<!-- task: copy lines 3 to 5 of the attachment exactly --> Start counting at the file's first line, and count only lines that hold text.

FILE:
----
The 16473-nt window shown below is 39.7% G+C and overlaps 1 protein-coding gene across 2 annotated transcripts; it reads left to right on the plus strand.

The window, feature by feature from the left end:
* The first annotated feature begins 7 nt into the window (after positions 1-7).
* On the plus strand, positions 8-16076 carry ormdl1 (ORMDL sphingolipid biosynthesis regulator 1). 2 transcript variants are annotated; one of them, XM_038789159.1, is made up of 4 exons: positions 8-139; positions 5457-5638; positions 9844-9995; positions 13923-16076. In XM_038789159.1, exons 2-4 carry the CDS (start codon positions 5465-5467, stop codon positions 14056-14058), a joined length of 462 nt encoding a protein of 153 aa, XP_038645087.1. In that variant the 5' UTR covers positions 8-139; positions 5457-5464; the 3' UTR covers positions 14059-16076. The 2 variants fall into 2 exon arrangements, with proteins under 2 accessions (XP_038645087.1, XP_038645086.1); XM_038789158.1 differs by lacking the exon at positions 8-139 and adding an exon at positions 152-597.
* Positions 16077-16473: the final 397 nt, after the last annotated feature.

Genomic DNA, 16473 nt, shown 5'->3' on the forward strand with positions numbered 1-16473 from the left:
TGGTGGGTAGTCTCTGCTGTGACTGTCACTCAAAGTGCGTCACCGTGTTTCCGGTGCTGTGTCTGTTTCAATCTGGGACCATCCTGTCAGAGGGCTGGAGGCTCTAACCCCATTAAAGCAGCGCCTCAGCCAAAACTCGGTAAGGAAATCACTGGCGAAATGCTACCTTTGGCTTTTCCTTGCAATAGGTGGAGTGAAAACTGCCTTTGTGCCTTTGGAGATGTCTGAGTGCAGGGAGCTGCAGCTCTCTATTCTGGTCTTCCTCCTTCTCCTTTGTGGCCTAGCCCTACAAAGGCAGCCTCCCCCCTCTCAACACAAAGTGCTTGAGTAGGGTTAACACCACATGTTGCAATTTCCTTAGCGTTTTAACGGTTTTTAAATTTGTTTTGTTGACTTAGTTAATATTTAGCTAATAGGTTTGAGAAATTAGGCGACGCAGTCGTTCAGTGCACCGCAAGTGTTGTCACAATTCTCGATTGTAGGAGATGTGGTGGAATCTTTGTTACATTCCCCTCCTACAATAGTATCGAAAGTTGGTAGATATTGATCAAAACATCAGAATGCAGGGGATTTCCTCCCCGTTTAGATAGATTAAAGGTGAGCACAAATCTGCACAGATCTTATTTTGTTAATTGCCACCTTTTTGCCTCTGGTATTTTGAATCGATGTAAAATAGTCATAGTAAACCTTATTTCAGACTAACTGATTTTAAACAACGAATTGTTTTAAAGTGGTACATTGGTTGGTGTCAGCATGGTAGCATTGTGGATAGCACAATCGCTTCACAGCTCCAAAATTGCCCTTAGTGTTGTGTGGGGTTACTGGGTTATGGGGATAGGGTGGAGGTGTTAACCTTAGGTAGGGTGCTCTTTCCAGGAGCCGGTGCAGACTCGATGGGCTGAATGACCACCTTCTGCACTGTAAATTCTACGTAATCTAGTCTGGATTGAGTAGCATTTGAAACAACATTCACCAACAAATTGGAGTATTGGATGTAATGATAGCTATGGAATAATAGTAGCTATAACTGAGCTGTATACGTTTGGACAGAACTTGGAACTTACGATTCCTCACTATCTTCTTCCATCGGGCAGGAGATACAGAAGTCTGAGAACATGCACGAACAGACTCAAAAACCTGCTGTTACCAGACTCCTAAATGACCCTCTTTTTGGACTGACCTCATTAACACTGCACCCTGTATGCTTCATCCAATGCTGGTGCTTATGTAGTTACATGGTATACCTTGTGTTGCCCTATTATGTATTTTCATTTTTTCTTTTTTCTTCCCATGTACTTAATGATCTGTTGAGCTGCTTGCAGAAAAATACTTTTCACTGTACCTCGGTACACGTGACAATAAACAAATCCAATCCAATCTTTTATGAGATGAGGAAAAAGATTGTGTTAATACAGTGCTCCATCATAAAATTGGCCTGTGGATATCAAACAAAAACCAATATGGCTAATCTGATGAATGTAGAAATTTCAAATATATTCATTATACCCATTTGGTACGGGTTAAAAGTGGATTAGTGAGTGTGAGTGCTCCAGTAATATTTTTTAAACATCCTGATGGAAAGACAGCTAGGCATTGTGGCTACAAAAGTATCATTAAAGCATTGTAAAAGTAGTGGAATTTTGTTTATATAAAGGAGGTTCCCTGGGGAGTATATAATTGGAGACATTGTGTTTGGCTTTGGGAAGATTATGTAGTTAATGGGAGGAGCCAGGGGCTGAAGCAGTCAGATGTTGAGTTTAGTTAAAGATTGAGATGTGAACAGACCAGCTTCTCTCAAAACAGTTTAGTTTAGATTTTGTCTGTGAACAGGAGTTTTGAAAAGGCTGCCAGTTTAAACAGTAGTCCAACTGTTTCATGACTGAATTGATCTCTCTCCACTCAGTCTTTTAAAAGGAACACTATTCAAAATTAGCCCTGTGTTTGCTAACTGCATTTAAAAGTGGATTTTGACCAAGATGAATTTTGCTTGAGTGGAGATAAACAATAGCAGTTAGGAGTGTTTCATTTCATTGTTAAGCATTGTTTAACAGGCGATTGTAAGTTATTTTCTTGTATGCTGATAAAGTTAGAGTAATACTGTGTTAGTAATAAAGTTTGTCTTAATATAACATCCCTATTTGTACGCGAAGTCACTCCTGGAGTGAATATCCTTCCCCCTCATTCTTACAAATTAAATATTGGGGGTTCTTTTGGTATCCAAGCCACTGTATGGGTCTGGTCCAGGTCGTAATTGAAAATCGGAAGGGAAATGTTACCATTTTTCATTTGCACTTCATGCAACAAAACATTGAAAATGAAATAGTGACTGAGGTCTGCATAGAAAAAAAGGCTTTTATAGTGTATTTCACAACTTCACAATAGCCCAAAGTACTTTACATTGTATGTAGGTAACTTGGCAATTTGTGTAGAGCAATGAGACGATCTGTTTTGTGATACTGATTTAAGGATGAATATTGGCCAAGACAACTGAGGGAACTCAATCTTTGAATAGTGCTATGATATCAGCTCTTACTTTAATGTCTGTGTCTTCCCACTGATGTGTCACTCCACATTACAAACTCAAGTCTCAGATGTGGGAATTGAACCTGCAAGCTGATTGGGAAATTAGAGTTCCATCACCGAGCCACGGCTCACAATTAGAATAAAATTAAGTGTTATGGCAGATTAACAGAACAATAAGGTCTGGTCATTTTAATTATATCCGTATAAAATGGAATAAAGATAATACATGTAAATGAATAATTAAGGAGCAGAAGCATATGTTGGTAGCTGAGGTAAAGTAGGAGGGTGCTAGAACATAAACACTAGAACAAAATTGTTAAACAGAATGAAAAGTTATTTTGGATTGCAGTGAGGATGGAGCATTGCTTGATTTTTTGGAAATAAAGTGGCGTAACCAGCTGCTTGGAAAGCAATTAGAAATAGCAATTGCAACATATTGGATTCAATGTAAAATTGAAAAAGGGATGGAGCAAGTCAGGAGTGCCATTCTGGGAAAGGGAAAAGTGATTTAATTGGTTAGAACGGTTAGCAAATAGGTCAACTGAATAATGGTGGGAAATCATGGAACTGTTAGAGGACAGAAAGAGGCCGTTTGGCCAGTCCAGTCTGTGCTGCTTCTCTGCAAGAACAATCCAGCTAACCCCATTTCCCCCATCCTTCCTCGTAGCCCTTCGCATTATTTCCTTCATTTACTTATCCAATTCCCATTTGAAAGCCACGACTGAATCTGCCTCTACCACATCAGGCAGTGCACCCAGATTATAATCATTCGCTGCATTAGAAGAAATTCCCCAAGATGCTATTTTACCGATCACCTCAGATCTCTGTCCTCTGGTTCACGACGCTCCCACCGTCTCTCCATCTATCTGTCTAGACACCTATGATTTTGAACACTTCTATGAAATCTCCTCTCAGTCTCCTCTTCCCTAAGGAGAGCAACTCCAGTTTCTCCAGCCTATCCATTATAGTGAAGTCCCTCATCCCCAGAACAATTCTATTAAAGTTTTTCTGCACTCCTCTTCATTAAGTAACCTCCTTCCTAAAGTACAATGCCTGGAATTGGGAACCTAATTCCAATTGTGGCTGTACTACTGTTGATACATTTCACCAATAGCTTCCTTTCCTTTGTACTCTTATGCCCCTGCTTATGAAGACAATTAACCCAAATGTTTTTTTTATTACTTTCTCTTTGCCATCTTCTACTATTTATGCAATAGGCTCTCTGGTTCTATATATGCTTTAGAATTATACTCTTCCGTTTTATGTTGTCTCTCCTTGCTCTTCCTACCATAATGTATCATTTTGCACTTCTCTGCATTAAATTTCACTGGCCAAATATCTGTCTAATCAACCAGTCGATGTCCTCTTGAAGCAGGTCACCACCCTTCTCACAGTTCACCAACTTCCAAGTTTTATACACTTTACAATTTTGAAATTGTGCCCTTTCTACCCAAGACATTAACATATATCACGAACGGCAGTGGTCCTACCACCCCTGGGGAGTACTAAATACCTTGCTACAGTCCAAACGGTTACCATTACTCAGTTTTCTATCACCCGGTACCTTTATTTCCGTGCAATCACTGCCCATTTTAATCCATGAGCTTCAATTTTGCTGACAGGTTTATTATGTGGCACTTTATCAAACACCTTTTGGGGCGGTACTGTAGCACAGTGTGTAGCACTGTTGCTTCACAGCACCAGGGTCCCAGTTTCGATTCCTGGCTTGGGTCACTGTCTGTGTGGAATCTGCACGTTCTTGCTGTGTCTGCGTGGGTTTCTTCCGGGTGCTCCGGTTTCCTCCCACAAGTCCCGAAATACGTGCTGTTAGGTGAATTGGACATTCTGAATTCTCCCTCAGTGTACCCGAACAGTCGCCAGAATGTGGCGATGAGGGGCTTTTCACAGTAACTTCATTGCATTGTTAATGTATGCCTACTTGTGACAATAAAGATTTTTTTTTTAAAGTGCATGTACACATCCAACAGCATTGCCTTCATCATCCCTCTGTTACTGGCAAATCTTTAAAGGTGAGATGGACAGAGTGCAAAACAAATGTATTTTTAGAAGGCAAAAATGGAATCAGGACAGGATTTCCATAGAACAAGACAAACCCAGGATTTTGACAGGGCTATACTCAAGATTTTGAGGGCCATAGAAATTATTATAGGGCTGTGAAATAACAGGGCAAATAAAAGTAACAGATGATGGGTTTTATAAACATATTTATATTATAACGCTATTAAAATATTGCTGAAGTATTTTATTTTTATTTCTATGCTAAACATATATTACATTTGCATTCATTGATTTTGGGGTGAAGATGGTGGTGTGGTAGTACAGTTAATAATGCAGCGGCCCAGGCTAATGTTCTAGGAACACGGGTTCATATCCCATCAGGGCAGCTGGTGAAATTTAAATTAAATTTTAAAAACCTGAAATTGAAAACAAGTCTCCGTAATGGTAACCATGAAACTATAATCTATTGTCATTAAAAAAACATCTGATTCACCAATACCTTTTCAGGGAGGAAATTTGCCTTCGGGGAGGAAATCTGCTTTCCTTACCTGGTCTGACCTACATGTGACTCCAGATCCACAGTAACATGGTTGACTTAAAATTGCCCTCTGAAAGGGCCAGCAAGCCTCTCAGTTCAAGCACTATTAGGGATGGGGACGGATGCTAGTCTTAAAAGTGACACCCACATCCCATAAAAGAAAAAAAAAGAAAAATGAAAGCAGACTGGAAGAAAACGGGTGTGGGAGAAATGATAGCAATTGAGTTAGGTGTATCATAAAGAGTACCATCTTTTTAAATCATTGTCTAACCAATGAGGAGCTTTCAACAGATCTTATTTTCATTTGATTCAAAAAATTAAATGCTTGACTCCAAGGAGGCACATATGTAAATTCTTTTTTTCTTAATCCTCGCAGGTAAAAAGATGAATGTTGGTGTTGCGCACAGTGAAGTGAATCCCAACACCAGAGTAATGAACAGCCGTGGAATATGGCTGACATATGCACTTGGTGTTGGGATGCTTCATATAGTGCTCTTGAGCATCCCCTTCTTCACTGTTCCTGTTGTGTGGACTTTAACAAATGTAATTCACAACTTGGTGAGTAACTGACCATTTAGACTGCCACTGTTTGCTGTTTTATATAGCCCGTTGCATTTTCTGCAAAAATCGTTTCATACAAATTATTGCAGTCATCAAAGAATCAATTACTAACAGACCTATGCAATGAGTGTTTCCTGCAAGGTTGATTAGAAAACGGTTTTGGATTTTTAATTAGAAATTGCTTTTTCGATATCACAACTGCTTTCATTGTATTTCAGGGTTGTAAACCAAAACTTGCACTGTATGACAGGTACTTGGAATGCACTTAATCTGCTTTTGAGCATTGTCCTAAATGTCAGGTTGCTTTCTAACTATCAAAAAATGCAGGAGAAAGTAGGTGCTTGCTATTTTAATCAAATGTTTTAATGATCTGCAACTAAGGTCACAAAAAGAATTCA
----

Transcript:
* The first annotated feature begins 7 nt into the window (after positions 1-7).
* On the plus strand, positions 8-16076 carry ormdl1 (ORMDL sphingolipid biosynthesis regulator 1). 2 transcript variants are annotated; one of them, XM_038789159.1, is made up of 4 exons: positions 8-139; positions 5457-5638; positions 9844-9995; positions 13923-16076. In XM_038789159.1, exons 2-4 carry the CDS (start codon positions 5465-5467, stop codon positions 14056-14058), a joined length of 462 nt encoding a protein of 153 aa, XP_038645087.1. In that variant the 5' UTR covers positions 8-139; positions 5457-5464; the 3' UTR covers positions 14059-16076. The 2 variants fall into 2 exon arrangements, with proteins under 2 accessions (XP_038645087.1, XP_038645086.1); XM_038789158.1 differs by lacking the exon at positions 8-139 and adding an exon at positions 152-597.
* Positions 16077-16473: the final 397 nt, after the last annotated feature.